Care to sat a little more about this somewhat gobsmacking comment, Bill?

I'm suspecting L or M, as smaller and thus more variable producers.

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Re: Burgundy 2018, impressions from barrel

#118 Post by billnanson » January 15th, 2020, 12:12 pm

I've sat enough Joshua ;-)
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Brady Daniels
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Re: Burgundy 2018, impressions from barrel

#119 Post by Brady Daniels » January 15th, 2020, 2:53 pm

The 2018 EP campaign is getting consistently negative posts on the U.k Wine Pages. Interesting. I suppose the good news is I’ve seen Sonoma Coast rather than Russian River Valley comparisons. [snort.gif]
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William Kelley
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Re: Burgundy 2018, impressions from barrel

#120 Post by William Kelley » January 15th, 2020, 3:12 pm

Brady Daniels wrote:
January 15th, 2020, 2:53 pm
The 2018 EP campaign is getting consistently negative posts on the U.k Wine Pages. Interesting. I suppose the good news is I’ve seen Sonoma Coast rather than Russian River Valley comparisons. [snort.gif]
Given the impact of pH on free sulfur and how fragile some of these 2018s are, it wouldn't surprise me if even good wines are showing poorly after the journey to London. The fact that a lot of Burgundians have gone to Hong Kong this week means, I assume, that some of the samples in London would have been prepared a good while in advance.

For the same reasons the samples are fragile, these wines will require very attentive élevage by the way. If 2018 is a sign of things to come we are entering an era where issues of sanitation, cross-contamination and minimizing oxygen ingress are going to become much more critical than in the past. A first step would be to do less barrel tasting...
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Re: Burgundy 2018, impressions from barrel

#121 Post by Vinod S. » January 15th, 2020, 5:10 pm

Thoughts from EP tastings this evening:
-No hiding the warmth of this vintage, with wines universally rich and fruit forward
-No wines came off as hot/alcoholic to me, but easy to see comparison to CA Pinot noir rather than classical burgundy perfume/delicacy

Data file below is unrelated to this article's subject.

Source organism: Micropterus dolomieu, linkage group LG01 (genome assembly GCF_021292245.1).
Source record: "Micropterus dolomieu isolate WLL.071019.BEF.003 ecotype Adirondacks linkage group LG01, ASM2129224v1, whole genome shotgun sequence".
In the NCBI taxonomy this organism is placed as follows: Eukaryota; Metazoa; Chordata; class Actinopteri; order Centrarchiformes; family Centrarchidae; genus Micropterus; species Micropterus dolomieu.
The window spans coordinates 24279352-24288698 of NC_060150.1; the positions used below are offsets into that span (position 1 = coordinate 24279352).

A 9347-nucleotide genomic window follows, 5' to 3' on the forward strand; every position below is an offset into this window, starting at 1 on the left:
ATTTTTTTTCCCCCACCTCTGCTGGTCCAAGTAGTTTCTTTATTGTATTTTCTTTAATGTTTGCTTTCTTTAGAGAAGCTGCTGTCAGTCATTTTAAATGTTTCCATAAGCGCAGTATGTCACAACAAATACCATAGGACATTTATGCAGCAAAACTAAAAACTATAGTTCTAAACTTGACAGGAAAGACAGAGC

-As a generalization I think Vosne Romanee/Gevrey Chambertin had a bit more structure and length on the finish to balance out the fruit (Chambolle, is usually my go to spot, but not this year)
-I think there are some very enjoyable village level wines that will be ready to drink earlier than usual but probably won’t ever shut down
-Some of the cooler, higher mineral 1er crus should outperform, but I’m not sure this is the year to load up on high end premier and grand crus even if your lucky enough to have access/can afford them; some of them have good structure and warm vintages can age beautifully, I’m just skeptical they will outperform other recent vintages or are better value
-Producers I generally shy away from due to heavier oak usage I think could have very strong vintages as the oak imparts a bit of spice/weight to balance out the rich,red fruit (though maybe more to the US than British preference set) that can otherwise be overwhelming, quite liked the range from Perrot Minot and Drouhin Laroze this year
What I’m buying: village wines from producers I trust/buy every year even if they showed a touch foursquare (Fourrier, Hudelot-Noellat, Lafarge), 3-4 premier crus, and some Bourgogne Blanc and St. Aubin (whites lower down the range were quite enjoyable/should also never close, and as always Lamy and PYCM are magicians)
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Re: Burgundy 2018, impressions from barrel

#122 Post by Nick Gangas » January 15th, 2020, 5:28 pm

picked up;

Comte Armand Clos de epeneaux
H-N RSV, Suchots and Beaux Monts.

Still breezing through Meadows today he didn't seem overly enthusiastic.

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joz€f p1nxten
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Re: Burgundy 2018, impressions from barrel

#123 Post by joz€f p1nxten » January 16th, 2020, 12:48 am

Duroché finished bottling the 2018s a week ago, so will be picking those up shortly. Otherwise Lafarge is on the list so far.
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Re: Burgundy 2018, impressions from barrel

#124 Post by Peter Chiu » January 16th, 2020, 8:08 am

Joshua .....I am back-filing 2011 reds ... pileon

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Re: Burgundy 2018, impressions from barrel

#125 Post by dbailey » January 16th, 2020, 9:03 am

Can’t recall burghound using language like that before re a vintage. Caveat emptor indeed.
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Re: Burgundy 2018, impressions from barrel

#126 Post by Peter Chiu » January 16th, 2020, 10:17 am

A tale of 2 cities.....yes - the first time...and doubtful it is will be the last time.